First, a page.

A double helix is a geometrical shape consisting of two helices around the same axis. A helix is a twisting spiral shape, like a spring. The two helices in this shape are congruent, meaning that they are the same in every dimension, though in different positions around the axis. A double helix may be either right-handed or left-handed, depending on whether it coils clockwise or counter-clockwise, respectively.
The structure is probably best known as the shape of deoxyribonucleic acid (DNA), the material that carries genetic information in the body. The DNA double helix is right-handed and consists of two strands or backbones of phosphate and sugar joined by base pairs of the nucleotides adenine, thymine, guanine, and cytosine, often abbreviated A, T, G, and C. Adenine always joins with thymine, and guanine always joins with cytosine, so knowing the bases on one side of the helix reveals those on the other side. These four nucleotides are responsible for encoding all of the genetic information in the human genome. The shape of DNA was first published in 1953 by molecular biologists Francis Crick and James D. Watson.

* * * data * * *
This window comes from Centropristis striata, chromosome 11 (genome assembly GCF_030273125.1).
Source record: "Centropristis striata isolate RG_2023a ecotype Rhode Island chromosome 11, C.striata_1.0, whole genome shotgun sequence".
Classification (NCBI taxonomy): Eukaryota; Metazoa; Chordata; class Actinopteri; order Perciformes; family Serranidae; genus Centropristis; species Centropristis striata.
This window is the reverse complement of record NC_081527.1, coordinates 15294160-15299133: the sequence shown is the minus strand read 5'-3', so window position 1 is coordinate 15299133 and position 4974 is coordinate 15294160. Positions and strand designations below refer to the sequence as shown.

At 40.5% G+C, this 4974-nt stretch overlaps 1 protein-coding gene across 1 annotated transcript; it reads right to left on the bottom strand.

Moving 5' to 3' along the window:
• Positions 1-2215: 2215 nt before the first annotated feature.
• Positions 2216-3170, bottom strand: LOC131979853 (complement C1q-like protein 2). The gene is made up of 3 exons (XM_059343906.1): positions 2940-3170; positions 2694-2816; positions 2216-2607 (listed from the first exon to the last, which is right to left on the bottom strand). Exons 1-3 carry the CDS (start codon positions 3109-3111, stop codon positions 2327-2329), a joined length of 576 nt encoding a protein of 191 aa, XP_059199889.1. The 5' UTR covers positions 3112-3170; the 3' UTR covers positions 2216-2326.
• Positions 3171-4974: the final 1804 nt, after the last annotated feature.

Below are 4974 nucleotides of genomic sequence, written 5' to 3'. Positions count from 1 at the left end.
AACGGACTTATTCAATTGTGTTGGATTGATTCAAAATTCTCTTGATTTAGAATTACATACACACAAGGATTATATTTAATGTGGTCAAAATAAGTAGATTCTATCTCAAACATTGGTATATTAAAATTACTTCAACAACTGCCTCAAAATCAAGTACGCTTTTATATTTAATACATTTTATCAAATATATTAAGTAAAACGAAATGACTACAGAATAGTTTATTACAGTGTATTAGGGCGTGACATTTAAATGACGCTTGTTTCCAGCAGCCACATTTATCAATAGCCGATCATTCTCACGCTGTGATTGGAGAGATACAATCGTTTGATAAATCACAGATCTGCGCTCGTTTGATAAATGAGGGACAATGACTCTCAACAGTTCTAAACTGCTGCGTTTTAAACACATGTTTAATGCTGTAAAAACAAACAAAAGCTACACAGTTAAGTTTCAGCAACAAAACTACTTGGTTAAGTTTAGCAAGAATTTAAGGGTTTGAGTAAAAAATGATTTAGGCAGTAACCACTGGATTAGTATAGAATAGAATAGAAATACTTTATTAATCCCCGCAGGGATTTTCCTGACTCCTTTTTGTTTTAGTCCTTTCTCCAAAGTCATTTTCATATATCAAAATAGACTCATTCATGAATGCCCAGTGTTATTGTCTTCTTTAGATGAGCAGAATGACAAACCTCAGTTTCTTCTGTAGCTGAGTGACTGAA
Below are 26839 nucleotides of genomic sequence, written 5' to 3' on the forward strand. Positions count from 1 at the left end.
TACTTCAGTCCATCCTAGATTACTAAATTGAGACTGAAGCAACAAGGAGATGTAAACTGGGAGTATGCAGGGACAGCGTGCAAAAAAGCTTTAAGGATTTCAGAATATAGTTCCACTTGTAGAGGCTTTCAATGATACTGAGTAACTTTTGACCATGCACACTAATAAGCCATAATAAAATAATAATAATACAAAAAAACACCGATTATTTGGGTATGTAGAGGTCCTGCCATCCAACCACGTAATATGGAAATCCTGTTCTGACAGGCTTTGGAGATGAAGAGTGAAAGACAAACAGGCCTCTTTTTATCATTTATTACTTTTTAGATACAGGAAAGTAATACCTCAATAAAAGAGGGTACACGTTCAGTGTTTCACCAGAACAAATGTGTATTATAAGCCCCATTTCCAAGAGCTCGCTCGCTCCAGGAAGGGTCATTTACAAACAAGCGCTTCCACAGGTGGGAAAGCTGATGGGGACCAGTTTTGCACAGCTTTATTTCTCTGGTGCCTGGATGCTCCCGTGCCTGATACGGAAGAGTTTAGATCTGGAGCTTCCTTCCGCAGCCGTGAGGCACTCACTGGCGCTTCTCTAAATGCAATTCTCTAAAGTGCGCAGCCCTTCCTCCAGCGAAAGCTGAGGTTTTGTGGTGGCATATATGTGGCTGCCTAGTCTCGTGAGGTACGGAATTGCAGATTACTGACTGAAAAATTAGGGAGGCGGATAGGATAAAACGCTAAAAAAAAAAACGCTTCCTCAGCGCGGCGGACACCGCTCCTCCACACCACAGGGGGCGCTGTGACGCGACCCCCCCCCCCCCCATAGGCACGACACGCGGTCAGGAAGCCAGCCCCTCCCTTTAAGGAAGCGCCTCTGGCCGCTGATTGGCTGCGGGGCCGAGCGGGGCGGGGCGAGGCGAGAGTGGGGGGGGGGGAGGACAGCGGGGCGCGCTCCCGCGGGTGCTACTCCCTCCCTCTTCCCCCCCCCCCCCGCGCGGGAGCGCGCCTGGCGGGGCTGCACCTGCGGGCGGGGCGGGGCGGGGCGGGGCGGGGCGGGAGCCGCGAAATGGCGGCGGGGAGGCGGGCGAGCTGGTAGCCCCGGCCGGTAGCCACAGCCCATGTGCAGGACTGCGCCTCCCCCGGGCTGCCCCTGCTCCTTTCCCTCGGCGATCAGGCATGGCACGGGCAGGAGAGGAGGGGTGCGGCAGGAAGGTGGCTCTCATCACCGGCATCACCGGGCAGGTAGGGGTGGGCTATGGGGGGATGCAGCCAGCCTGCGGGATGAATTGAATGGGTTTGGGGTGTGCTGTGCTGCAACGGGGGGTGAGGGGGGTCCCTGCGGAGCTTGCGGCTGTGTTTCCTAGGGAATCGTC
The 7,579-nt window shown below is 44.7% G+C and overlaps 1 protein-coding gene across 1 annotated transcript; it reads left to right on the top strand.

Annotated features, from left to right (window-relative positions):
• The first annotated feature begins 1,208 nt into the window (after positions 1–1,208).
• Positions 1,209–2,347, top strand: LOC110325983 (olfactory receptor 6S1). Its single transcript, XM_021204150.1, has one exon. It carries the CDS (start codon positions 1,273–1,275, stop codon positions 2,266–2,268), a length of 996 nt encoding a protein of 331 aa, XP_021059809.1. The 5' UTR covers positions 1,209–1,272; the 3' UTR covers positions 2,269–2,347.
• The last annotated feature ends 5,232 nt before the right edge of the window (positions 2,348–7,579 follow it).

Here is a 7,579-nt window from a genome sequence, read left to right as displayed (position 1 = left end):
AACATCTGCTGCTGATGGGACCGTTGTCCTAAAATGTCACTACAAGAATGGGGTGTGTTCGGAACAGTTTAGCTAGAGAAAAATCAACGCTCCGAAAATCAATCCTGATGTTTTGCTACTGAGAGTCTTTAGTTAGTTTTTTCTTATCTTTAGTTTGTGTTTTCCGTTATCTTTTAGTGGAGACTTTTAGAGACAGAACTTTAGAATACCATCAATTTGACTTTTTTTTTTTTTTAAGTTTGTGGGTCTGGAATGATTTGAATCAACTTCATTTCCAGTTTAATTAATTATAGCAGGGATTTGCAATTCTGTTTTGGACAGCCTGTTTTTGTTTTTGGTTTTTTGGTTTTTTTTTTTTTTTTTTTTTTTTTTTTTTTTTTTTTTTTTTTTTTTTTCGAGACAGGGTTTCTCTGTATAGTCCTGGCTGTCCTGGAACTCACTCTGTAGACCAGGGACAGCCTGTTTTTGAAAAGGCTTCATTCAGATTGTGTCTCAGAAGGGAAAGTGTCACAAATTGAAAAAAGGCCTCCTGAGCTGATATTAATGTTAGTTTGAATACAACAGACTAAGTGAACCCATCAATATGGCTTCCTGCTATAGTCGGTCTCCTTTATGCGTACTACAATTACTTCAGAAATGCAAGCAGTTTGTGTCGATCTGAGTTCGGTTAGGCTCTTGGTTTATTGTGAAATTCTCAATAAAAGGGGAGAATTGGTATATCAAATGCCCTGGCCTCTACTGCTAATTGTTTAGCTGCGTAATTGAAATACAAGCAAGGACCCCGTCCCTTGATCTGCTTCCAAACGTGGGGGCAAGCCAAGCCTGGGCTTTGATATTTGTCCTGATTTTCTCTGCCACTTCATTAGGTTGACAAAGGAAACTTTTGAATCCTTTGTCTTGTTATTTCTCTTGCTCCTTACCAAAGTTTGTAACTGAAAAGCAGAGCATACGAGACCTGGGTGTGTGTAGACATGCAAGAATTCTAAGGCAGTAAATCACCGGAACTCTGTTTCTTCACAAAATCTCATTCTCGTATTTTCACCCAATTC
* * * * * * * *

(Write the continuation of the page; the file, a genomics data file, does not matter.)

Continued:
The helix is a frequently occurring shape in nature, found, for example, in the vines of various plants and in many proteins in the body. Though the double helix is rarer, the shape is not confined to DNA. Another interesting example of it occurring naturally is in the shape of a space nebula in the Milky Way galaxy photographed in 2006.
Scientists believe that this "DNA nebula" was formed by the twisting force of magnetic field lines running through its center. The field lines may be anchored to a body orbiting the black hole at the center of the Milky Way, about 300 light years away from the nebula. Though this nebula is the only known one of its kind, researchers speculate that there are more of them throughout the universe, though possibly not within this galaxy.